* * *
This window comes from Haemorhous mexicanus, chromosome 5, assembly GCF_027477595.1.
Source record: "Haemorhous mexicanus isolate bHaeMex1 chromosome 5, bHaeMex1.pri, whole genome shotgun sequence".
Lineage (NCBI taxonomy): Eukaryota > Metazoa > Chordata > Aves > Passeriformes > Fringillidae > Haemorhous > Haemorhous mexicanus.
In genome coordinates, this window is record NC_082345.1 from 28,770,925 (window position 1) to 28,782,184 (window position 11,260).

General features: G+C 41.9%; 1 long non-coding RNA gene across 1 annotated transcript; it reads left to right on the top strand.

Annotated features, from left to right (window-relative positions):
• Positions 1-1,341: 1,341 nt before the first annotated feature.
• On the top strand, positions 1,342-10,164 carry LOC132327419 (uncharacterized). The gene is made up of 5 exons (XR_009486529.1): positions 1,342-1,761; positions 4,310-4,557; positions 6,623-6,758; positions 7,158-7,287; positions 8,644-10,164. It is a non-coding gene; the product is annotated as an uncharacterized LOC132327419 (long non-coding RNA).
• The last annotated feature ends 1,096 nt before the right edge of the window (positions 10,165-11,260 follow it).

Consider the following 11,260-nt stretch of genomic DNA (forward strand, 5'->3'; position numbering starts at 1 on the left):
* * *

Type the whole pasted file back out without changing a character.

This window comes from Haemorhous mexicanus, chromosome 5, assembly GCF_027477595.1.
Source record: "Haemorhous mexicanus isolate bHaeMex1 chromosome 5, bHaeMex1.pri, whole genome shotgun sequence".
Lineage (NCBI taxonomy): Eukaryota > Metazoa > Chordata > Aves > Passeriformes > Fringillidae > Haemorhous > Haemorhous mexicanus.
In genome coordinates, this window is record NC_082345.1 from 28,770,925 (window position 1) to 28,782,184 (window position 11,260).

General features: G+C 41.9%; 1 long non-coding RNA gene across 1 annotated transcript; it reads left to right on the top strand.

Annotated features, from left to right (window-relative positions):
• Positions 1-1,341: 1,341 nt before the first annotated feature.
• On the top strand, positions 1,342-10,164 carry LOC132327419 (uncharacterized). The gene is made up of 5 exons (XR_009486529.1): positions 1,342-1,761; positions 4,310-4,557; positions 6,623-6,758; positions 7,158-7,287; positions 8,644-10,164. It is a non-coding gene; the product is annotated as an uncharacterized LOC132327419 (long non-coding RNA).
• The last annotated feature ends 1,096 nt before the right edge of the window (positions 10,165-11,260 follow it).

Consider the following 11,260-nt stretch of genomic DNA (forward strand, 5'->3'; position numbering starts at 1 on the left):